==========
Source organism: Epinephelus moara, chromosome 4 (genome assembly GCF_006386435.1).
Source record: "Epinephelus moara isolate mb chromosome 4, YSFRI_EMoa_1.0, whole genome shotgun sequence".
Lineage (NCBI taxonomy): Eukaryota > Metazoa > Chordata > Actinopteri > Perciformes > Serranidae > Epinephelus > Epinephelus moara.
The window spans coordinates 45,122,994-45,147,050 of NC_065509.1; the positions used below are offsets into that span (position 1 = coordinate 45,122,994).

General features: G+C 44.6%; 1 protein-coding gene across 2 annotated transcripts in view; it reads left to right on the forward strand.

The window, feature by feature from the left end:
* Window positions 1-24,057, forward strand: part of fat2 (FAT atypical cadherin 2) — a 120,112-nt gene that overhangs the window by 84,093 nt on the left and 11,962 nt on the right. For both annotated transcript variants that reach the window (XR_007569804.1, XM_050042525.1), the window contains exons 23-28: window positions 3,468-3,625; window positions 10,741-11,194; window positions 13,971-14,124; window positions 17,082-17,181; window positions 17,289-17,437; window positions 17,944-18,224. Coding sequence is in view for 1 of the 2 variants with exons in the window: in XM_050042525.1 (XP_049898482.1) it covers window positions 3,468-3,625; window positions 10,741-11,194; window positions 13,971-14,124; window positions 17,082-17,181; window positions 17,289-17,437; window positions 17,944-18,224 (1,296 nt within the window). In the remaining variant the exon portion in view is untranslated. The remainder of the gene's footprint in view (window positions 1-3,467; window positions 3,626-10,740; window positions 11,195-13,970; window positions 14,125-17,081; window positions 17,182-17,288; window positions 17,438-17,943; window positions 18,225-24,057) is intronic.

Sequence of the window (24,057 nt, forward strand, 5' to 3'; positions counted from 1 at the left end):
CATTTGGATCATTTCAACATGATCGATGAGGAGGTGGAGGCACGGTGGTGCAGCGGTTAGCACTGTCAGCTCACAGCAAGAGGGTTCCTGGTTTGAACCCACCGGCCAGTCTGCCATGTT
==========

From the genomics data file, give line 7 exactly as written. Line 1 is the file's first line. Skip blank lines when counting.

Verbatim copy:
* Window positions 1-24,057, forward strand: part of fat2 (FAT atypical cadherin 2) — a 120,112-nt gene that overhangs the window by 84,093 nt on the left and 11,962 nt on the right. For both annotated transcript variants that reach the window (XR_007569804.1, XM_050042525.1), the window contains exons 23-28: window positions 3,468-3,625; window positions 10,741-11,194; window positions 13,971-14,124; window positions 17,082-17,181; window positions 17,289-17,437; window positions 17,944-18,224. Coding sequence is in view for 1 of the 2 variants with exons in the window: in XM_050042525.1 (XP_049898482.1) it covers window positions 3,468-3,625; window positions 10,741-11,194; window positions 13,971-14,124; window positions 17,082-17,181; window positions 17,289-17,437; window positions 17,944-18,224 (1,296 nt within the window). In the remaining variant the exon portion in view is untranslated. The remainder of the gene's footprint in view (window positions 1-3,467; window positions 3,626-10,740; window positions 11,195-13,970; window positions 14,125-17,081; window positions 17,182-17,288; window positions 17,438-17,943; window positions 18,225-24,057) is intronic.